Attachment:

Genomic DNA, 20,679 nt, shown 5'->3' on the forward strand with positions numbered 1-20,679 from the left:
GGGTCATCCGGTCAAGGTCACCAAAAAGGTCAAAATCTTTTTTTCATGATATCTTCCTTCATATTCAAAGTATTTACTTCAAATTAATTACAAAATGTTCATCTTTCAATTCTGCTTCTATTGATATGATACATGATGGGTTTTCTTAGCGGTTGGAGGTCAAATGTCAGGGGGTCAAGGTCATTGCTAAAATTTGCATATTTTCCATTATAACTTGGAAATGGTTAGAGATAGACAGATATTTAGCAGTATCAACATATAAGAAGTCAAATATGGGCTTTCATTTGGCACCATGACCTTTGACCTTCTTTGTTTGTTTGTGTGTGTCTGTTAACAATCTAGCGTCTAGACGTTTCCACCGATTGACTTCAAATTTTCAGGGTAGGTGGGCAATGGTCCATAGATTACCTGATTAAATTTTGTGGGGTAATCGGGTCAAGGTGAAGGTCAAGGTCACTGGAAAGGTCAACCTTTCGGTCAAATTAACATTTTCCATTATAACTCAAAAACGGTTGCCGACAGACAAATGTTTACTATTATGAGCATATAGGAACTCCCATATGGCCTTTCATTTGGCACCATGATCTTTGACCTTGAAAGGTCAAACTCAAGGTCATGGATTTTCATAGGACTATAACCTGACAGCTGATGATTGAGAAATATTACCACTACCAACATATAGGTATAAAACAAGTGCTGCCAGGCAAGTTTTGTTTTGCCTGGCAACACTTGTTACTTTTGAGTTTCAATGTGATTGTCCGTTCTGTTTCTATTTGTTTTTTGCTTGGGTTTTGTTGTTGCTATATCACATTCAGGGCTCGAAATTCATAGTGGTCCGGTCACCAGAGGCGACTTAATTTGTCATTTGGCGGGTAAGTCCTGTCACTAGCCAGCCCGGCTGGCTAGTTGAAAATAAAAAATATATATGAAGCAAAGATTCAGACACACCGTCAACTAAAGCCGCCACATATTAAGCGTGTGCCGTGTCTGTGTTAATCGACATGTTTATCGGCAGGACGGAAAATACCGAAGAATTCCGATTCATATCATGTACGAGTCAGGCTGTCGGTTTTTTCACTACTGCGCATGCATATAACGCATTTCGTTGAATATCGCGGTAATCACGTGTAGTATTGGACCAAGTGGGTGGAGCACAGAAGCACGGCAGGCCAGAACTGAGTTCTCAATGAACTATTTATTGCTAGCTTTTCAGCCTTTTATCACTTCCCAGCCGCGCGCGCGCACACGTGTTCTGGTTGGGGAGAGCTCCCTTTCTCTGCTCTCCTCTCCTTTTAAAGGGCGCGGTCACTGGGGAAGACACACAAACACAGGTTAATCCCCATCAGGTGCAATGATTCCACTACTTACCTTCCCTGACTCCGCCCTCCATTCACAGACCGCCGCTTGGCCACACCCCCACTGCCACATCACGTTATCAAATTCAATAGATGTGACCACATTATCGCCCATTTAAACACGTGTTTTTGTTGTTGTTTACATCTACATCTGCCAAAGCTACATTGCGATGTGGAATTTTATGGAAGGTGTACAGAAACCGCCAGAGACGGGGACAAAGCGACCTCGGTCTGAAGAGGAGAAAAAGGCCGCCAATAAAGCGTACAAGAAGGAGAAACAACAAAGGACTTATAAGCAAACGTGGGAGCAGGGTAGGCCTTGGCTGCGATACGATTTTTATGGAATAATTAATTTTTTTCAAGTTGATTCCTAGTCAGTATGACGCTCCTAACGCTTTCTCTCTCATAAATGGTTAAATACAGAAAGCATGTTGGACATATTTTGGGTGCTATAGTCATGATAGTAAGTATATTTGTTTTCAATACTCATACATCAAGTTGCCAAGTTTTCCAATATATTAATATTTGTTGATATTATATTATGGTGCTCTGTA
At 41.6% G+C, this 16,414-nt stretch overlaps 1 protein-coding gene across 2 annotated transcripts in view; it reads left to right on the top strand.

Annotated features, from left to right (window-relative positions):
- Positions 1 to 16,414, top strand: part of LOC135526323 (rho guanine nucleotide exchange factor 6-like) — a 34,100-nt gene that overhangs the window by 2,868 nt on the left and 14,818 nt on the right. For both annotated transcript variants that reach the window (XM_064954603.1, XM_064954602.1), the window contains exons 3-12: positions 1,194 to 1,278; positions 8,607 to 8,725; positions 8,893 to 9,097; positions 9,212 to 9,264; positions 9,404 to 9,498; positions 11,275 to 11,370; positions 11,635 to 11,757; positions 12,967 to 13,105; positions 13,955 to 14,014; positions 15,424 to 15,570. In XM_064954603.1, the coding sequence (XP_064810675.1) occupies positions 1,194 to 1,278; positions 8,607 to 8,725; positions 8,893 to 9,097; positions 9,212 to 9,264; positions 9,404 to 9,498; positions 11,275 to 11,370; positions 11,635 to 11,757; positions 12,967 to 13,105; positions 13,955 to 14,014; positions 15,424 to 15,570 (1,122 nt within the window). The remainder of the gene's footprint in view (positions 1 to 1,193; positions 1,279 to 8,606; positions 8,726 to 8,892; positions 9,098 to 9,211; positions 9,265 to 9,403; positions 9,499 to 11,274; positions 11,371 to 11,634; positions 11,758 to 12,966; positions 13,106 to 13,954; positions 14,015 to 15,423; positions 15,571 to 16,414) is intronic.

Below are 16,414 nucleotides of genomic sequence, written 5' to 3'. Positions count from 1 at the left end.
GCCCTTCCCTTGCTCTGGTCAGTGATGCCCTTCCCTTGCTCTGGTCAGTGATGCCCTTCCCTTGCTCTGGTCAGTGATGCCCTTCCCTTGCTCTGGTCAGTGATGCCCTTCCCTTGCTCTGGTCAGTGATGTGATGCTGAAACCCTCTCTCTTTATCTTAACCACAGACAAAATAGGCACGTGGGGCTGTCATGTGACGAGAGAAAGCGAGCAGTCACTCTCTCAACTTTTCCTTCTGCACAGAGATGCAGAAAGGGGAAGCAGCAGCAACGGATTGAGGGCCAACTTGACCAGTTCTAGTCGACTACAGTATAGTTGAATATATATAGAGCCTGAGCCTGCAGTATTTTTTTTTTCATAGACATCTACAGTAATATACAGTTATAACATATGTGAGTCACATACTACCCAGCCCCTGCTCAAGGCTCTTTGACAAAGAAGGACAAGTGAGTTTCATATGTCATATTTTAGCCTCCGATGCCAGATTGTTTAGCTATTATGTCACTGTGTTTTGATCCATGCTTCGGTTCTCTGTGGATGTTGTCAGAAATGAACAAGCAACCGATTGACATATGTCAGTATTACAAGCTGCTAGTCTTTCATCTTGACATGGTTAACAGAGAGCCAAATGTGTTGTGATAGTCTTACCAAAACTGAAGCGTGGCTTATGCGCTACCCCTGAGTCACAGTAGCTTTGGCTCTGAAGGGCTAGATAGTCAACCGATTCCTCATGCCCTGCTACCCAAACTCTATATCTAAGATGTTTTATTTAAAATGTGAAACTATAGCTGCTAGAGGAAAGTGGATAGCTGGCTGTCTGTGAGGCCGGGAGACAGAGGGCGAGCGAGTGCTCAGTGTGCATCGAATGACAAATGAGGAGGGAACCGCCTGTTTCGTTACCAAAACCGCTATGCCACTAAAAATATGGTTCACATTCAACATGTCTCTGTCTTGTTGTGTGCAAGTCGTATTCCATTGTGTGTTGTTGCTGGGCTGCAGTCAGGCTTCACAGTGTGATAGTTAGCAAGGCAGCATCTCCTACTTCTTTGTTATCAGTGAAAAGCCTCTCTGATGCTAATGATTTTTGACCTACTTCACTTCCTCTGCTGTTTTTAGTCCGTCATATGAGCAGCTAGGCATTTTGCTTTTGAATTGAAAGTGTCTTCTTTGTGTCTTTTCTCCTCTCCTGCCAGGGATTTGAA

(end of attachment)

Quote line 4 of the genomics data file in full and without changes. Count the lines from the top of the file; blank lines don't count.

Annotated features, from left to right (window-relative positions):